Mont Kemmel from near Hill 60
|Title||Mont Kemmel from near Hill 60|
|Date made||c 1917|
|Medium||oil on canvas|
|Measurement||unframed: 76.2 x 127.2 cm|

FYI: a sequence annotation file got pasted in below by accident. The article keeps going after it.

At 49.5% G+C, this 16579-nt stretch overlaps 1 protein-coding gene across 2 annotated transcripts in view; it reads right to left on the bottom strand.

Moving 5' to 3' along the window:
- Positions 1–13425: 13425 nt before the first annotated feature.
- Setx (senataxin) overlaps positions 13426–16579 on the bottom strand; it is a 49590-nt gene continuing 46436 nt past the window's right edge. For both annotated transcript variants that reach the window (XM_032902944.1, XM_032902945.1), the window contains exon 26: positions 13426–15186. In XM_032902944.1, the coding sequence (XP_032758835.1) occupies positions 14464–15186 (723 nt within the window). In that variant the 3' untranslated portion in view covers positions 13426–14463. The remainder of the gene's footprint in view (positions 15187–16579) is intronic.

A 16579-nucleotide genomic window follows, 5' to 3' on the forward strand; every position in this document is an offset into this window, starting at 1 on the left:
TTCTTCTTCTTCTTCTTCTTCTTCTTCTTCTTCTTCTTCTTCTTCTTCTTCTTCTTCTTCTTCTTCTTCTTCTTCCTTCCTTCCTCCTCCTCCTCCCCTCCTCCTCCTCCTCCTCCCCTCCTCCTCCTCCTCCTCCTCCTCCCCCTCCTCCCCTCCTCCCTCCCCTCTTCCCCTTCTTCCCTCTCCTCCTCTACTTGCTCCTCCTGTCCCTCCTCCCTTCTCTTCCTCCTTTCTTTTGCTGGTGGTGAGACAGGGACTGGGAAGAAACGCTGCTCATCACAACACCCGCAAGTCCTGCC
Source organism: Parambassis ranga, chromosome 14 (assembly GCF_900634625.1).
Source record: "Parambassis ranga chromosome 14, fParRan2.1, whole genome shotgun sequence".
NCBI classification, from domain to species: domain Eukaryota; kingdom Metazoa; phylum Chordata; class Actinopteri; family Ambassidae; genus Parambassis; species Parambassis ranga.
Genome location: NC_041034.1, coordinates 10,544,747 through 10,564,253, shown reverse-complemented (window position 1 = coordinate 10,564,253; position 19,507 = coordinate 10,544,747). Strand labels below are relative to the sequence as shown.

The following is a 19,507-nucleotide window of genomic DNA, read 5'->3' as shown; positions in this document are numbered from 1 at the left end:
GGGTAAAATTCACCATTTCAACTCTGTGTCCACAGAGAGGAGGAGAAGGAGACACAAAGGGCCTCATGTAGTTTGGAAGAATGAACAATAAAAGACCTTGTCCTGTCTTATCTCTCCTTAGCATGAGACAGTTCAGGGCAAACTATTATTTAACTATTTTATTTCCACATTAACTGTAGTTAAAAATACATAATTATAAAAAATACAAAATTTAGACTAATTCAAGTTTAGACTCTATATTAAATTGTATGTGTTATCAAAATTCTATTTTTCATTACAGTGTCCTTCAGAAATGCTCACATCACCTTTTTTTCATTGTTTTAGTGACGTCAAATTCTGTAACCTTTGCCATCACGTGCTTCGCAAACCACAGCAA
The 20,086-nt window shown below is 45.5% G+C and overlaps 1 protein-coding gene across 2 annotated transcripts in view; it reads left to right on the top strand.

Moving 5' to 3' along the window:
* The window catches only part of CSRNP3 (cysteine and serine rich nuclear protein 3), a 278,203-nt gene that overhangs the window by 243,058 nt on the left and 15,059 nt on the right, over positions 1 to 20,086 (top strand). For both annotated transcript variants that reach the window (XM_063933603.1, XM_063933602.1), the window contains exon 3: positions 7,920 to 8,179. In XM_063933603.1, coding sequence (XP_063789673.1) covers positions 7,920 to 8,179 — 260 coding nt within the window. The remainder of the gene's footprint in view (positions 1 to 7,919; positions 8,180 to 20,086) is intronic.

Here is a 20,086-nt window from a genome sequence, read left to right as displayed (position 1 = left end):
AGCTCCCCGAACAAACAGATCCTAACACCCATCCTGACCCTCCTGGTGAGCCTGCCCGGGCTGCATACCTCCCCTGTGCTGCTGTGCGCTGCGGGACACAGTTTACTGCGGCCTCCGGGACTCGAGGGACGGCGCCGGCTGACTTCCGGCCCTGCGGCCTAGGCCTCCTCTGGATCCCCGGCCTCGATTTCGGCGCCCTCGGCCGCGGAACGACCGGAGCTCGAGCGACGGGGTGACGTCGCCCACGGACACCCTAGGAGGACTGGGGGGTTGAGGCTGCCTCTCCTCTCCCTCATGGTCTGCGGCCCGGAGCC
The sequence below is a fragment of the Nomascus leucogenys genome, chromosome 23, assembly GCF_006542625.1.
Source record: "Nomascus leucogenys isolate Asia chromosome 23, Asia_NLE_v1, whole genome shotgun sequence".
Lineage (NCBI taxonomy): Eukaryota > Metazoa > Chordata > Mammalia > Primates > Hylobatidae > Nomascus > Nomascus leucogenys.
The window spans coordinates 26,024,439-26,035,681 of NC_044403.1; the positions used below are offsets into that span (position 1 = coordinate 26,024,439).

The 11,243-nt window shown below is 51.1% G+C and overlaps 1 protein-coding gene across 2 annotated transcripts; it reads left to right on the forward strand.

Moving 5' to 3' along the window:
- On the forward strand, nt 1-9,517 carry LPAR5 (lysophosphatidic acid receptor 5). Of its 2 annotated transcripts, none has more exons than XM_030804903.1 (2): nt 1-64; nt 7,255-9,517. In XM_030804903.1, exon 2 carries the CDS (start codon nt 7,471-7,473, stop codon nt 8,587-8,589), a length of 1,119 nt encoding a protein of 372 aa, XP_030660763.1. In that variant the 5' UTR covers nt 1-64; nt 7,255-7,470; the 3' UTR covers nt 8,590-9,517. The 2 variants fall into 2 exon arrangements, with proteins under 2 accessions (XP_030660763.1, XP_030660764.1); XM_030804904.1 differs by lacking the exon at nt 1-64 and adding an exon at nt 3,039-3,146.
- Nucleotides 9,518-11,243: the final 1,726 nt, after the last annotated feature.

Depicts a landscape, with two soldiers in the foreground, at Hill 60, one seated, one standing, trees in a field in the middle ground and Mount Kemmel, Ypres Area, Western Front, during the First World War. Kemmel Ridge was a key feature on the French-Belgium border that came under attack during the German Army's Lys offensive of April 1918. British and dominion forces held the ridge against a series of German assaults between 17 and 19 April 1918. The Germans renewed their attack on 26 April and, having broken through the French forces holding the line to the south of the ridge, were able to wrest it from its defenders. George Courtney Benson (1886-1960) was a painter and muralist. He studied at the National Gallery School, Melbourne from 1903 and later worked for the 'Bulletin' in Sydney, then as an illustrator and cartoonist for Melbourne 'Punch'. As a result of his drawings at Gallipoli and in France during the First World War, he was appointed official war artist in 1918. He served with the 3rd Field Artillery Brigade and from June 1916 was with the British Expeditionary Forces in France. After the war, he continued to work for the War Records Section and returned to Melbourne in 1919 to complete works for the War Memorial and spent the next decade painting watercolour landscapes and working as a book illustrator. In 1931 he moved to Western Australia to undertake work on murals. Benson enlisted in the Australian Citizens Military Forces from 1940 to 1943, working in camouflage.